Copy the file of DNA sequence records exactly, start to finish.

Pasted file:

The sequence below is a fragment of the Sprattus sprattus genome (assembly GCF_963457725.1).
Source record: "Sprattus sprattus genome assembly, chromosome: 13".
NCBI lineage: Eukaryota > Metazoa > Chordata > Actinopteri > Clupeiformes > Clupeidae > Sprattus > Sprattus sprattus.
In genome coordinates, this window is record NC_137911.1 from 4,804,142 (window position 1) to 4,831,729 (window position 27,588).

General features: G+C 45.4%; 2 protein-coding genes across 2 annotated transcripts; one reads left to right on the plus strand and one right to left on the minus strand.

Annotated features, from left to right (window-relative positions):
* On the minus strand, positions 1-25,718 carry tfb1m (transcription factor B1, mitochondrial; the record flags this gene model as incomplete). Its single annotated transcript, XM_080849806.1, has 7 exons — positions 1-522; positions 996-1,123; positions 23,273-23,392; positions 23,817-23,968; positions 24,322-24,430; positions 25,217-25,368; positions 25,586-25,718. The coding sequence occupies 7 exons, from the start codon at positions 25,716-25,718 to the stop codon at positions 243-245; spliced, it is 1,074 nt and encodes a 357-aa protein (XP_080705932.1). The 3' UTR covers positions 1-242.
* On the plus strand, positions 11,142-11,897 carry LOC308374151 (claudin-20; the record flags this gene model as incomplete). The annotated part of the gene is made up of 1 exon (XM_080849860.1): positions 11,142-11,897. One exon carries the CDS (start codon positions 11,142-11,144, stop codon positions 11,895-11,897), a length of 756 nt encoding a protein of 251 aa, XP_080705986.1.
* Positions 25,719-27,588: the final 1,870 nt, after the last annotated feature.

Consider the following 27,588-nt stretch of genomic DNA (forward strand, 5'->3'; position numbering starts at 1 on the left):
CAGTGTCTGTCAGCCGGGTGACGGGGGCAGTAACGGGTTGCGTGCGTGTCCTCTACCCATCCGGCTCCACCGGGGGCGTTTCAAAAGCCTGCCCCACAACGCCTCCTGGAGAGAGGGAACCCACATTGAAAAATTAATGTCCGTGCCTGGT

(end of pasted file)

The sequence below is a fragment of the Sprattus sprattus genome (assembly GCF_963457725.1).
Source record: "Sprattus sprattus genome assembly, chromosome: 13".
NCBI lineage: Eukaryota > Metazoa > Chordata > Actinopteri > Clupeiformes > Clupeidae > Sprattus > Sprattus sprattus.
In genome coordinates, this window is record NC_137911.1 from 4,804,142 (window position 1) to 4,831,729 (window position 27,588).

General features: G+C 45.4%; 2 protein-coding genes across 2 annotated transcripts; one reads left to right on the plus strand and one right to left on the minus strand.

Annotated features, from left to right (window-relative positions):
* On the minus strand, positions 1-25,718 carry tfb1m (transcription factor B1, mitochondrial; the record flags this gene model as incomplete). Its single annotated transcript, XM_080849806.1, has 7 exons — positions 1-522; positions 996-1,123; positions 23,273-23,392; positions 23,817-23,968; positions 24,322-24,430; positions 25,217-25,368; positions 25,586-25,718. The coding sequence occupies 7 exons, from the start codon at positions 25,716-25,718 to the stop codon at positions 243-245; spliced, it is 1,074 nt and encodes a 357-aa protein (XP_080705932.1). The 3' UTR covers positions 1-242.
* On the plus strand, positions 11,142-11,897 carry LOC308374151 (claudin-20; the record flags this gene model as incomplete). The annotated part of the gene is made up of 1 exon (XM_080849860.1): positions 11,142-11,897. One exon carries the CDS (start codon positions 11,142-11,144, stop codon positions 11,895-11,897), a length of 756 nt encoding a protein of 251 aa, XP_080705986.1.
* Positions 25,719-27,588: the final 1,870 nt, after the last annotated feature.

Consider the following 27,588-nt stretch of genomic DNA (forward strand, 5'->3'; position numbering starts at 1 on the left):
CAGTGTCTGTCAGCCGGGTGACGGGGGCAGTAACGGGTTGCGTGCGTGTCCTCTACCCATCCGGCTCCACCGGGGGCGTTTCAAAAGCCTGCCCCACAACGCCTCCTGGAGAGAGGGAACCCACATTGAAAAATTAATGTCCGTGCCTGGT